1. Much of the AI part of the trajectory happens unconsciously.  I was only able to unpack my experience of that part of the process in hindsight and I was only interested enough to do it because marketing is my profession. The average person is unconscious of these two phases as they’re happening.  This is what makes tracking how successful we are in these phases so difficult.  However, what happens in this liminal state informs our decisions.  Whatever projects you’re chasing, know what motivates the decision makers and become associated with those positive motivations.
  2. “Decision” is the part of this trajectory when things become conscious.  Decisions usually happen in response to circumstances and occur in tandem with deadlines.  This is when we become conscious about the process and can start tracking it.  The end of a fiscal year, the start of a school term and the need to meet staff growth projections are all triggers that create deadlines that require decisions.  Whatever markets you compete in, know the attendant deadline drivers.

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Christmas in July

As most people’s thoughts turn to Independence Day, mine turns to the winter holidays.  This is because, in my experience, selecting and agreeing on a holiday greeting, be it a card, video or e-mail, requires substantial planning in architecture firms where attention to and opinions about graphic design can run as hot as July weather.

At first figuring out holiday greetings was enough to turn me into a grinch. Nowadays I’ve arrived at a few strategies to help make this process, manageable, if not pleasant.  Here goes nothing:

1) The appropriate greeting is something along the lines of “happy holidays”.   It may seem fussy to some of you not to be able to say, Merry Christmas, but I prefer to err on the side of inclusiveness.  As someone who has lived in parts of the world where Christianity is not the dominant religion, I can tell you that those who do not share the dominant faith are typically both accepting and accommodating of that faith’s traditions.  It seems only polite to respect and acknowledge them back.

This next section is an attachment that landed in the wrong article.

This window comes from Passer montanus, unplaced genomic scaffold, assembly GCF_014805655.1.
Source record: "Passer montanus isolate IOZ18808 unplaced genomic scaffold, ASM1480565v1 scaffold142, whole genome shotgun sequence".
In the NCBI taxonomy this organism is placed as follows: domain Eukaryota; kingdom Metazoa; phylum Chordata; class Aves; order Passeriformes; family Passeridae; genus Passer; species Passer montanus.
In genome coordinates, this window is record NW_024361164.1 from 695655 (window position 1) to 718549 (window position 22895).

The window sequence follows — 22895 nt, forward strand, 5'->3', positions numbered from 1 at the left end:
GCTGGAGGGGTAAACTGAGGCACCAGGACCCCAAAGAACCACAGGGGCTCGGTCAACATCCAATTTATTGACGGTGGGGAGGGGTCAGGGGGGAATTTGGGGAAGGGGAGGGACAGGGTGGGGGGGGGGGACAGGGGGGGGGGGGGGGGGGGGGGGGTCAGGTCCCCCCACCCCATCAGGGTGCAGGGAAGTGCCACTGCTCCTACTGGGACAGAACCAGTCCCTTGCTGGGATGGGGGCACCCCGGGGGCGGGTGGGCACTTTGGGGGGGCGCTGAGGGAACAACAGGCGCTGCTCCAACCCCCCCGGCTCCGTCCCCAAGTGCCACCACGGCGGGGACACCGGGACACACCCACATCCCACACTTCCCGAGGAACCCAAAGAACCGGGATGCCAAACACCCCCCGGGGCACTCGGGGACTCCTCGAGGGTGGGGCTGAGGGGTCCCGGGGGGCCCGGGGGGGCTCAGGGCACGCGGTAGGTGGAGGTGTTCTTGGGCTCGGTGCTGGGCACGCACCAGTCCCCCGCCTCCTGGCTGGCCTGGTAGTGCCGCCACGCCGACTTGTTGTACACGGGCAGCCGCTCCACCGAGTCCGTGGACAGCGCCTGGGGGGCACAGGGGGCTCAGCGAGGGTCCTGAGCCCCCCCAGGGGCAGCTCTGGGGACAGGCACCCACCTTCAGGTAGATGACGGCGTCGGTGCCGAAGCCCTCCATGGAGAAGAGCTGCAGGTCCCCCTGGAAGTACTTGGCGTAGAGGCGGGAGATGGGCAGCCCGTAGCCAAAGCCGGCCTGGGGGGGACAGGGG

2) Who designs the card and approves the design?   This is one of the two parts of the process that has the greatest potential to turn unwieldy. Yes, there are lots of talented graphic designers among architects; but I prefer to let them focus on architecture.  In my experience designing holiday greetings by consensus generates  more heat than light.  No matter how equitable and inclusive you try to be, someone is not going to like the design.  Getting to a decision is usually a protracted and painful process for the marketing person who has to coordinate input and field the many frustrations voiced.  My recommendation is, if you have a respected graphic designer on staff, use that person to design the card.  If you don’t, outsource it to a capable graphic designer and limit the number of people necessary to approve the design.  

3) Do we or don’t we sign the cards by hand?  This question provides clusterbomb potential number two.  Recognize that, if you decide that hand-signed greeting cards are the way to go and your firm is larger than, say, 50 people, there’s a substantial logistical workflow accompanying this decision that must be managed by your marketing or admin staff.  There is also a substantial time commitment among practice staff to do the signing.  If you are the one managing this workflow, make sure you provide plenty of opportunities over at least a two-week period for folks to have access to and sign cards and make sure management is aware of the amount of time it will take for practice staff to do this.  I remember a principal being shocked when someone on his staff billed 18 hours to marketing for the time they spent signing holiday cards.  You want to set limits in advance and firm leadership has to back both the deadline and time commitment.

If you’re one of those doing the signing, understand that most firms don’t have the staff necessary to sort out the scores of cards you need to sign, bring them to your desk, provide multiple reminders to complete the task, and give you as much time as you need to sign them before they have to go into the mail.  It’s simply not realistic. Your firm will devise a way to allow you to personalize cards that is as minimally taxing to as many people as it can be and still get the cards out in a timely fashion.  Please work with that process and remember if it’s frustrating for you, it’s exponentially more frustrating for those trying to get all the cards signed.

4) Mailing list reviews  If your firm has a viable CRM system that is the recognized, “single source of truth” for contact information and people use it rigorously, then this is not likely to be a burdensome process. If you don’t, chances are that sometime around September those of you who lead teams or practice groups will be asked to review the  list to ensure that marketing has the most current postal or e-mail addresses for those who will be receiving holiday greetings.  They’ll also need a way to make sure the same client doesn’t get six or seven copies of the same greeting card, all signed by different employees/partners (or make the decision that this is an acceptable outcome).  Most firms don’t need to do this annually, but  I’d recommend that if 25% of your greetings are coming back undeliverable, it’s time for a thorough review.  It’s nobody’s favorite task, but good data hygiene is essential.

We all want the holiday season to be mirth-filled and peaceful even when we know it comes with its inherent stresses.  My holiday wish for you is that your firm finds a way to thoughtfully impart your good wishes to your clients and project partners in a way that is gentle on your marketing staff.